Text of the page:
On the night between Saturday and Sunday a massive ransomware attack paralysed the Lazio Region’s website and its vaccination booking system. An unknown, transnational syndicate of cybercriminals exploited unwarranted access to infiltrate an IT system containing the sensitive data of 5.8 million Italian citizens.
As Italian.Tech reports, that access belonged to a “major Italian IT organisation,” an external actor used by several health companies to outsource their digital health services. If this proves true, the event would have to be classified as a supply chain attack, hitting several companies through a common IT provider, as it happened in the case of the SolarWinds and Kaseya hacks.
The data was not lost thanks to frequent backing up, but the virus reactivates every time that engineers fire up the infected machines, investigative sources told Decode39. Authorities are still struggling to fully restore the services, and were forced to resort to pen and paper to log vaccinations.
Speaking at a presser on Monday, regional governor Nicola Zingaretti assured that the citizens’ personal health information, along with the health service’s financial data, had not been compromised. He said that the “criminal, terrorist” attack, “probably the most serious to ever happen on our national territory,” impacted the online booking system but did not halt the region’s overall vaccination drive.
Among those whose data was imperilled are the President of the Republic Sergio Mattarella and Prime Minister Mario Draghi, both of whom got jabbed in Rome, as well as senior state officials, MPs, intelligence agencies employees and bankers, just to name a few.
Mr Zingaretti added that no official ransom request was directed at them, but he did specify that infected machines would display a contact link to get in touch with the perpetrators. Officials limited themselves to sending everything to the police cybercrime division, without engaging with said link. Still, the attack appears to be following the “classic” ransomware playbook, as that link most likely redirected to a payment request.
Regional officials also confirmed the attack came from abroad, possibly Germany (although that could well be due to traffic rerouting), and that investigations were ongoing. National health services had already been hacked in other European countries such as Belgium, France and Ireland.
Repubblica reported that the Italian government has asked the United States for help, as Washington has already been grappling with a few similar high-profile attacks at the expense of the Colonial Pipeline oil duct and the American branch of JBS, the world’s largest meat producer, in the past months.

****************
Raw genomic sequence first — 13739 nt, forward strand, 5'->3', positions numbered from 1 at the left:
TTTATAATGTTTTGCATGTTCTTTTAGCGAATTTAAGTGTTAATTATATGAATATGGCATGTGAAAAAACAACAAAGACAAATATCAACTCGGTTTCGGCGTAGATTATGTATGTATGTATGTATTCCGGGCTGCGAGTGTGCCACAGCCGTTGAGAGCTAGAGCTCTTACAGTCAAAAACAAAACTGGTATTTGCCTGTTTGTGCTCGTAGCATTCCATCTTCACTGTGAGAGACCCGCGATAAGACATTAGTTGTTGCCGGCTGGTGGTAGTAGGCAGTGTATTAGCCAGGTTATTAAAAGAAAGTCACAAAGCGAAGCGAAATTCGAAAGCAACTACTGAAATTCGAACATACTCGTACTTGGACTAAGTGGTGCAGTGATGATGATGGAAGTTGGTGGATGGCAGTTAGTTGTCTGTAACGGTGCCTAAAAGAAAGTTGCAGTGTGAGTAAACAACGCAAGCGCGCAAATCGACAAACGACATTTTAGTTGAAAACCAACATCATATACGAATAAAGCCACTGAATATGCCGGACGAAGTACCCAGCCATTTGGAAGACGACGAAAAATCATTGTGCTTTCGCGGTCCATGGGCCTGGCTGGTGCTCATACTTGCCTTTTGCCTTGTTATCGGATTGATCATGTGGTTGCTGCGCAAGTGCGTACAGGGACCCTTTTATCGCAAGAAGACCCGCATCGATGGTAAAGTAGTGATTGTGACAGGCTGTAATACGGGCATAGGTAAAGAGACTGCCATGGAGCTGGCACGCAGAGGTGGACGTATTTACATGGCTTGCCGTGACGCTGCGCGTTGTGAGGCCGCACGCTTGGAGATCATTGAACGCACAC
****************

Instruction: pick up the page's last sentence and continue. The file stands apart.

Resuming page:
Meanwhile, the Italian Parliament’s intelligence watchdog (COPASIR) summoned Interior Minister Luciana Lamorgese and head the Department of Information for Security (DIS), ambassador Elisabetta Belloni to discuss, among other things, the ongoing attack.
On Sunday the Italian infosphere filled up with speculations regarding the attack, with some believing that it had been masterminded by no-vax hardliners. That theory was dispelled by cybersecurity expert Stefano Mele, a lawyer at Gianni & Origoni. “This was a criminal attack with a purely economic intent,” he told Decode39, adding that such hacks against healthcare sectors have been increasing since last year.
“Today the public and private health sector are a privileged target for criminal organizations,” continued Mr Mele. “If we consider that the vaccination booking system was affected too on this occasion, we must realise […] the importance of securing these systems.” Especially given that 95% of the nation’s public administration servers are not secured, as Vittorio Colao, Minister for Technological Innovation and Digital Transition, often remarked.
Nunzia Ciardi, head of the cybercrime division of Italy’s State Police, recently explained to the Italian Lower Chamber that such ransomware attacks are a “double extortion”; not only do criminals scramble data and blackmail their target into decrypting it, they also threaten to publish it, which allows them to exert even more pressure on their victims.
Ms Ciardi added that the companies that end up denouncing ransomware blackmail are “only a part of the phenomenon” because many “tend to pay in order to avert” that double threat. “My advice is, never pay,” said Mr Mele. “When you agree to pay the ransom, you enter a ‘payer list.’ From that moment on the criminal organizations, or whoever on their behalf, will obviously aim to strike the same IT systems again so as to obtain new ransoms.”